Someone has written that bravery requires observation, watchfulness and discernment. I agree. This is what I mean when I argue that we must not only be good men but also good at being men. We must be good at being watchful and discerning precisely because we are brave. We are brave to keep the charge of the Lord our God.
In the context, David was exhorting his son to faithfully carry out his divine investiture as king of Israel. To do so, he would need to faithfully know and do God’s Word (Deuteronomy 17:14–20). He would need to be brave to behave in accordance with what the Lord had prescribed for him in his role and responsibility as king. He would need to be watchful and to be discerning as he faced difficult situations. He was expected to carry out the will of God as revealed in His Word. This is what it means to be good at being a man. Leaping from one building to another to save a damsel in distress and racing the Batmobile through the dangerous streets of Gotham may be cool and awe-inspiring, but what will Bruce Wayne do when tempted by some sensual beauty later that evening? Will he prove himself a man by obeying God’s Word, or will he prove himself a weak and very common, self-indulgent Solomon?
What our families and churches so desperately need are men, not like Solomon who proved himself a fool, but rather like Noah who truly proved himself a man by believing and obeying God’s Word in a godless society. Solomon divided a kingdom while Noah saved his household. I don’t doubt that Solomon in many ways was a good man—and at times a very good man (see 1 Kings 3). But he was not good at being a man. The consequences were catastrophic, and apart from the grace of God they could have been eternally catastrophic. Thankfully, God was merciful and Solomon, it would appear from Ecclesiastes, repented of his sinful ways—but too late for many that he led.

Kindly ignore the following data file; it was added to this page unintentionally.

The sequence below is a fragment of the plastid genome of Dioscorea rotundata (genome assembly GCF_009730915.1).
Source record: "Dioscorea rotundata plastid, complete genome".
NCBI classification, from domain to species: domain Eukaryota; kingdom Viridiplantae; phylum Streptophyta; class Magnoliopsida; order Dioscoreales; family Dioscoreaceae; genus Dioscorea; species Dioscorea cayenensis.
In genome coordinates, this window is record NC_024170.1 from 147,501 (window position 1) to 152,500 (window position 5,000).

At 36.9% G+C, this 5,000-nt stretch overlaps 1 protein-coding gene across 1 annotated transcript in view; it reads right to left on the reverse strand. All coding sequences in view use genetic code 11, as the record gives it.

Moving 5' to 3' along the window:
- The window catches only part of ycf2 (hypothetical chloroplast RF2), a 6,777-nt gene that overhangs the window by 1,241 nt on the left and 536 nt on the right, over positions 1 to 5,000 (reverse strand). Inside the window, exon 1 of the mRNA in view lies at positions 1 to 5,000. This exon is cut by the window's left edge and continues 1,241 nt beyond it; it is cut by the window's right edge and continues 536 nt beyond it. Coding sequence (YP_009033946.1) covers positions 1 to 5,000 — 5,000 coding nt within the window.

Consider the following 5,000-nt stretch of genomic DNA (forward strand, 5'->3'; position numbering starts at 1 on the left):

Men, we need to be brave, to be strong through learning and doing God’s Word—all of it. We must, depending on God’s grace, work hard at obeying God’s Word when it comes to financial integrity and when it comes to standing up for righteousness in the workplace—even in the face of economic threat. We must prove ourselves men as we lead our families to worship the one and only triune God of Scripture. We must be good at telling our families no in matters in which God prohibits certain attitudes and behaviours. We must work hard at being good at saying yes when God calls us and our families to certain actions. Fathers need to be good at being men in discerning potential friends and spouses for their children. We must be good at being men by loving our wives sacrificially—including leading them spiritually as we bravely, courageously and tenderly wash them with the water of the Word. If we do this, then one day our daughters will look, not merely for good men, but also for men who are good at being men. That is, they will look for someone who looks like their dad, the one who proved himself a man. Likewise your sons need to be raised in such a way that they are good at being men. Raise them to do justly and to love mercy and to walk humbly with their God. That way, when they are called upon to fight the evil invading their fair city, they will not need to put on a mask, for you will have taught them to consistently be a good man while at the same time being good at being a man.